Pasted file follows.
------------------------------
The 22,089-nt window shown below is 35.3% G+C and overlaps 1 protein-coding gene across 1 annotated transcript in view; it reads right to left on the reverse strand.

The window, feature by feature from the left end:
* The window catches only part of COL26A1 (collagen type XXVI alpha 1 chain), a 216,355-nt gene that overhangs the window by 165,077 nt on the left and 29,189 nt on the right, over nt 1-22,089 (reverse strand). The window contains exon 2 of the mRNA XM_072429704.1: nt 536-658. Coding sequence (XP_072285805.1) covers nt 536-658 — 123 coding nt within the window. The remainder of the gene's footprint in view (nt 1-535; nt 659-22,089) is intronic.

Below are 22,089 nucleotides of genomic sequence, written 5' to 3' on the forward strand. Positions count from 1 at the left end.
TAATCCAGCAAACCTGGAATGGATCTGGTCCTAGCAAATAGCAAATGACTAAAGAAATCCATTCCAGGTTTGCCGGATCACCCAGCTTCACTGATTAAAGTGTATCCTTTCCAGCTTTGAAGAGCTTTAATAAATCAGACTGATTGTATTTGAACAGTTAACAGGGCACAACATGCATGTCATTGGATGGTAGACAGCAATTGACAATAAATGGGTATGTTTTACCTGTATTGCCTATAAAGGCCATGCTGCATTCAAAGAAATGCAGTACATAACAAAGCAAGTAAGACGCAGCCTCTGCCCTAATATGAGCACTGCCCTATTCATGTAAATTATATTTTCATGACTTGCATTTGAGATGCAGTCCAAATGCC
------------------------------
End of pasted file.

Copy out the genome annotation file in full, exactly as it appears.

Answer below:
The 22,089-nt window shown below is 35.3% G+C and overlaps 1 protein-coding gene across 1 annotated transcript in view; it reads right to left on the reverse strand.

The window, feature by feature from the left end:
* The window catches only part of COL26A1 (collagen type XXVI alpha 1 chain), a 216,355-nt gene that overhangs the window by 165,077 nt on the left and 29,189 nt on the right, over nt 1-22,089 (reverse strand). The window contains exon 2 of the mRNA XM_072429704.1: nt 536-658. Coding sequence (XP_072285805.1) covers nt 536-658 — 123 coding nt within the window. The remainder of the gene's footprint in view (nt 1-535; nt 659-22,089) is intronic.

Below are 22,089 nucleotides of genomic sequence, written 5' to 3' on the forward strand. Positions count from 1 at the left end.
TAATCCAGCAAACCTGGAATGGATCTGGTCCTAGCAAATAGCAAATGACTAAAGAAATCCATTCCAGGTTTGCCGGATCACCCAGCTTCACTGATTAAAGTGTATCCTTTCCAGCTTTGAAGAGCTTTAATAAATCAGACTGATTGTATTTGAACAGTTAACAGGGCACAACATGCATGTCATTGGATGGTAGACAGCAATTGACAATAAATGGGTATGTTTTACCTGTATTGCCTATAAAGGCCATGCTGCATTCAAAGAAATGCAGTACATAACAAAGCAAGTAAGACGCAGCCTCTGCCCTAATATGAGCACTGCCCTATTCATGTAAATTATATTTTCATGACTTGCATTTGAGATGCAGTCCAAATGCC